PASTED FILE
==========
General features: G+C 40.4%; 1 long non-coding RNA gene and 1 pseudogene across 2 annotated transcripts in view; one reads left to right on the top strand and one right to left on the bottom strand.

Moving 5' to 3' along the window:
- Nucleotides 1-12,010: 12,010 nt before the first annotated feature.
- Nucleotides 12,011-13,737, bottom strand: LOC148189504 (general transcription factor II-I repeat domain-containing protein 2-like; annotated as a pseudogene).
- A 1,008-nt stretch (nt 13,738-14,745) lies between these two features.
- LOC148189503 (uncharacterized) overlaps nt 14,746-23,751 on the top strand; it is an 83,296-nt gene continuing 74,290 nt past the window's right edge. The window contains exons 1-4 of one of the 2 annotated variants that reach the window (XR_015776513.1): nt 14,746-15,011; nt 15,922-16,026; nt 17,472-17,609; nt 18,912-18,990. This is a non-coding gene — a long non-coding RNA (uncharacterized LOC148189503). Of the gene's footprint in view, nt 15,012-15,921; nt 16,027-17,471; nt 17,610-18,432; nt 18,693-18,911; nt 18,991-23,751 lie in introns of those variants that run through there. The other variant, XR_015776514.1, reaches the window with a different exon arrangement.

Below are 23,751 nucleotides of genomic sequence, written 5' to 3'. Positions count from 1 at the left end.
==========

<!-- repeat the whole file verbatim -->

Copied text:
General features: G+C 40.4%; 1 long non-coding RNA gene and 1 pseudogene across 2 annotated transcripts in view; one reads left to right on the top strand and one right to left on the bottom strand.

Moving 5' to 3' along the window:
- Nucleotides 1-12,010: 12,010 nt before the first annotated feature.
- Nucleotides 12,011-13,737, bottom strand: LOC148189504 (general transcription factor II-I repeat domain-containing protein 2-like; annotated as a pseudogene).
- A 1,008-nt stretch (nt 13,738-14,745) lies between these two features.
- LOC148189503 (uncharacterized) overlaps nt 14,746-23,751 on the top strand; it is an 83,296-nt gene continuing 74,290 nt past the window's right edge. The window contains exons 1-4 of one of the 2 annotated variants that reach the window (XR_015776513.1): nt 14,746-15,011; nt 15,922-16,026; nt 17,472-17,609; nt 18,912-18,990. This is a non-coding gene — a long non-coding RNA (uncharacterized LOC148189503). Of the gene's footprint in view, nt 15,012-15,921; nt 16,027-17,471; nt 17,610-18,432; nt 18,693-18,911; nt 18,991-23,751 lie in introns of those variants that run through there. The other variant, XR_015776514.1, reaches the window with a different exon arrangement.

Below are 23,751 nucleotides of genomic sequence, written 5' to 3'. Positions count from 1 at the left end.